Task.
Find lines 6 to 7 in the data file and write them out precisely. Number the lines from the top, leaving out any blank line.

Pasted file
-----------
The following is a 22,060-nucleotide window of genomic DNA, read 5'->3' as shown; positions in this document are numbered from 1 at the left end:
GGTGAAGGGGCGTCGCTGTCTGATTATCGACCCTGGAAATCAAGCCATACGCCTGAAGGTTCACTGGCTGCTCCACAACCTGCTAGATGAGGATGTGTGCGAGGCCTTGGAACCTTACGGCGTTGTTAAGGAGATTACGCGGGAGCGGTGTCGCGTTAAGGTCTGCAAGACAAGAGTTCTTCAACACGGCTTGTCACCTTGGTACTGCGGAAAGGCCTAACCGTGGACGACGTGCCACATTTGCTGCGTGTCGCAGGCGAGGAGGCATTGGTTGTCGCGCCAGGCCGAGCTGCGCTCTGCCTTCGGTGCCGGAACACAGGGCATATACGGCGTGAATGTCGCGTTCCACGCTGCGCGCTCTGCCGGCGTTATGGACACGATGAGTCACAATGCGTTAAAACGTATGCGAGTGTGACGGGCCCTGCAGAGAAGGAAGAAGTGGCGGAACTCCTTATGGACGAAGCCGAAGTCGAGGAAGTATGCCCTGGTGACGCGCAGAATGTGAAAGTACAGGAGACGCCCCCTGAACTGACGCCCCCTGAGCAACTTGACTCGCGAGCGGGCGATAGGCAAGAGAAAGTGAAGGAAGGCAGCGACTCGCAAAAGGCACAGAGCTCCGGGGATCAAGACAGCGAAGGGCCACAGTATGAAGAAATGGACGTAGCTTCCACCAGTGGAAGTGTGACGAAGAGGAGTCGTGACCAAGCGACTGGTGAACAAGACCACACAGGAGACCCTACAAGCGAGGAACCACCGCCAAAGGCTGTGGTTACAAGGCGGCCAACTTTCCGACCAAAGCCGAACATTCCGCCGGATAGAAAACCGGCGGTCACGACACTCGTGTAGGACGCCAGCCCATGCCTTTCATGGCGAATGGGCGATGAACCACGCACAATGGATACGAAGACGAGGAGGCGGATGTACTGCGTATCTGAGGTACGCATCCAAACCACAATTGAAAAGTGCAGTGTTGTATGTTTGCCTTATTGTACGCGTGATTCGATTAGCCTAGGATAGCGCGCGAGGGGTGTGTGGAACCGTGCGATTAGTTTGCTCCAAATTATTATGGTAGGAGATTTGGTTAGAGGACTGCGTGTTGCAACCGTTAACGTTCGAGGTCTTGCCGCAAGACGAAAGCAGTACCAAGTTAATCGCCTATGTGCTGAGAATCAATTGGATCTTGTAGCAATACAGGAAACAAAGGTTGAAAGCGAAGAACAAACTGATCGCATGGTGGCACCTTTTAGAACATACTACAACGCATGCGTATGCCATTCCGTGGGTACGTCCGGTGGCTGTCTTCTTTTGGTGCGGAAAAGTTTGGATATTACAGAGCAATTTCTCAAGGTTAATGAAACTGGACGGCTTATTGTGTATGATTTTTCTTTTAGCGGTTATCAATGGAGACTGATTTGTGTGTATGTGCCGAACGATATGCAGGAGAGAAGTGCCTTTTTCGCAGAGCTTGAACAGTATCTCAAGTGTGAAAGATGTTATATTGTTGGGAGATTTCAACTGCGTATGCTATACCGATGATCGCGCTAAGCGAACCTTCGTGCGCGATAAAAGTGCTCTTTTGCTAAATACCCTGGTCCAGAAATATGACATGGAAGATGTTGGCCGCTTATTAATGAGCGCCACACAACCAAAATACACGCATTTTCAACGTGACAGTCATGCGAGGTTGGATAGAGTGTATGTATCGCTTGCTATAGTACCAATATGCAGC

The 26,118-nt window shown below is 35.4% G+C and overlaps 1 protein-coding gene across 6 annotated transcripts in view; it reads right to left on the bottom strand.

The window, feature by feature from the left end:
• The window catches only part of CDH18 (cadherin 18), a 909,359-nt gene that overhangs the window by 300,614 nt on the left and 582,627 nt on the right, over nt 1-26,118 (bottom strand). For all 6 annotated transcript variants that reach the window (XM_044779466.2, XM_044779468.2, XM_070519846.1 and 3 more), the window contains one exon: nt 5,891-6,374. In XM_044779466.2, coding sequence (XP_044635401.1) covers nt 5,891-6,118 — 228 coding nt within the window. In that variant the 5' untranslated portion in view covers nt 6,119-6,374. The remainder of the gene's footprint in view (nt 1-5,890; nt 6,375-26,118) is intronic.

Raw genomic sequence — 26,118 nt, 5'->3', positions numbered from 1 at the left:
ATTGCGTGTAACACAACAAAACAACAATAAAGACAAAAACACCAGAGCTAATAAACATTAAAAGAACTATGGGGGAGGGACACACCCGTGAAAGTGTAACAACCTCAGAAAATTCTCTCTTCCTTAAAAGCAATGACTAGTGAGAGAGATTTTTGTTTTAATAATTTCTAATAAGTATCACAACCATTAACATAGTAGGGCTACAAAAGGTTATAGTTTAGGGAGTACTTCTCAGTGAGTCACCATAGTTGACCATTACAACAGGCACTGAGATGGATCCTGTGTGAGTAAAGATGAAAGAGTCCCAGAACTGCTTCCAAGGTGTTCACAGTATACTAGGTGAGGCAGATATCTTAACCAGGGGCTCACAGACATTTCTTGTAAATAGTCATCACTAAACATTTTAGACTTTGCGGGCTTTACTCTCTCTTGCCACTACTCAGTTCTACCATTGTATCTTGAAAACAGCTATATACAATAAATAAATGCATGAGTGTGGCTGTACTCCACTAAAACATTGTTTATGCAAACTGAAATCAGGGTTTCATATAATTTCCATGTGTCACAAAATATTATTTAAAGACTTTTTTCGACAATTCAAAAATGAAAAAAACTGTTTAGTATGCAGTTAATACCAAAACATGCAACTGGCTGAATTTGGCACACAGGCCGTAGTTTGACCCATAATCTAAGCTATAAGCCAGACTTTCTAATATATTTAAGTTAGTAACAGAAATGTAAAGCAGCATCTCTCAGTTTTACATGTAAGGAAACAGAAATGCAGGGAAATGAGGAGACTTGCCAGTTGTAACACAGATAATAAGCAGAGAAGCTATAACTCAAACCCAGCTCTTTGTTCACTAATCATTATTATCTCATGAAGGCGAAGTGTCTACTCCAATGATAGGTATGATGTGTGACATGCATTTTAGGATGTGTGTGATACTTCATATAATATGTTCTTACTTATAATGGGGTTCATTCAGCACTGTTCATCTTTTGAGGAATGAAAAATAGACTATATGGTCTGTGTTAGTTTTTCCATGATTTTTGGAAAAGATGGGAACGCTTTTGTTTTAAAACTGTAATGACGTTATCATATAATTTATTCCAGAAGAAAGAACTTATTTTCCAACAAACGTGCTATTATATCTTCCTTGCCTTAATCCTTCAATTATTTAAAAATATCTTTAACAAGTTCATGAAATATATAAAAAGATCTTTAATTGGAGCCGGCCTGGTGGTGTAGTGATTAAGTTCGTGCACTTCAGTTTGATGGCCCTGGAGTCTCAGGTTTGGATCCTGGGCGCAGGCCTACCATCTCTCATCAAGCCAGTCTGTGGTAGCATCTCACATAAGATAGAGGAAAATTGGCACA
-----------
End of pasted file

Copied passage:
Raw genomic sequence — 26,118 nt, 5'->3', positions numbered from 1 at the left:
ATTGCGTGTAACACAACAAAACAACAATAAAGACAAAAACACCAGAGCTAATAAACATTAAAAGAACTATGGGGGAGGGACACACCCGTGAAAGTGTAACAACCTCAGAAAATTCTCTCTTCCTTAAAAGCAATGACTAGTGAGAGAGATTTTTGTTTTAATAATTTCTAATAAGTATCACAACCATTAACATAGTAGGGCTACAAAAGGTTATAGTTTAGGGAGTACTTCTCAGTGAGTCACCATAGTTGACCATTACAACAGGCACTGAGATGGATCCTGTGTGAGTAAAGATGAAAGAGTCCCAGAACTGCTTCCAAGGTGTTCACAGTATACTAGGTGAGGCAGATATCTTAACCAGGGGCTCACAGACATTTCTTGTAAATAGTCATCACTAAACATTTTAGACTTTGCGGGCTTTACTCTCTCTTGCCACTACTCAGTTCTACCATTGTATCTTGAAAACAGCTATATACAATAAATAAATGCATGAGTGTGGCTGTACTCCACTAAAACATTGTTTATGCAAACTGAAATCAGGGTTTCATATAATTTCCATGTGTCACAAAATATTATTTAAAGACTTTTTTCGACAATTCAAAAATGAAAAAAACTGTTTAGTATGCAGTTAATACCAAAACATGCAACTGGCTGAATTTGGCACACAGGCCGTAGTTTGACCCATAATCTAAGCTATAAGCCAGACTTTCTAATATATTTAAGTTAGTAACAGAAATGTAAAGCAGCATCTCTCAGTTTTACATGTAAGGAAACAGAAATGCAGGGAAATGAGGAGACTTGCCAGTTGTAACACAGATAATAAGCAGAGAAGCTATAACTCAAACCCAGCTCTTTGTTCACTAATCATTATTATCTCATGAAGGCGAAGTGTCTACTCCAATGATAGGTATGATGTGTGACATGCATTTTAGGATGTGTGTGATACTTCATATAATATGTTCTTACTTATAATGGGGTTCATTCAGCACTGTTCATCTTTTGAGGAATGAAAAATAGACTATATGGTCTGTGTTAGTTTTTCCATGATTTTTGGAAAAGATGGGAACGCTTTTGTTTTAAAACTGTAATGACGTTATCATATAATTTATTCCAGAAGAAAGAACTTATTTTCCAACAAACGTGCTATTATATCTTCCTTGCCTTAATCCTTCAATTATTTAAAAATATCTTTAACAAGTTCATGAAATATATAAAAAGATCTTTAATTGGAGCCGGCCTGGTGGTGTAGTGATTAAGTTCGTGCACTTCAGTTTGATGGCCCTGGAGTCTCAGGTTTGGATCCTGGGCGCAGGCCTACCATCTCTCATCAAGCCAGTCTGTGGTAGCATCTCACATAAGATAGAGGAAAATTGGCACA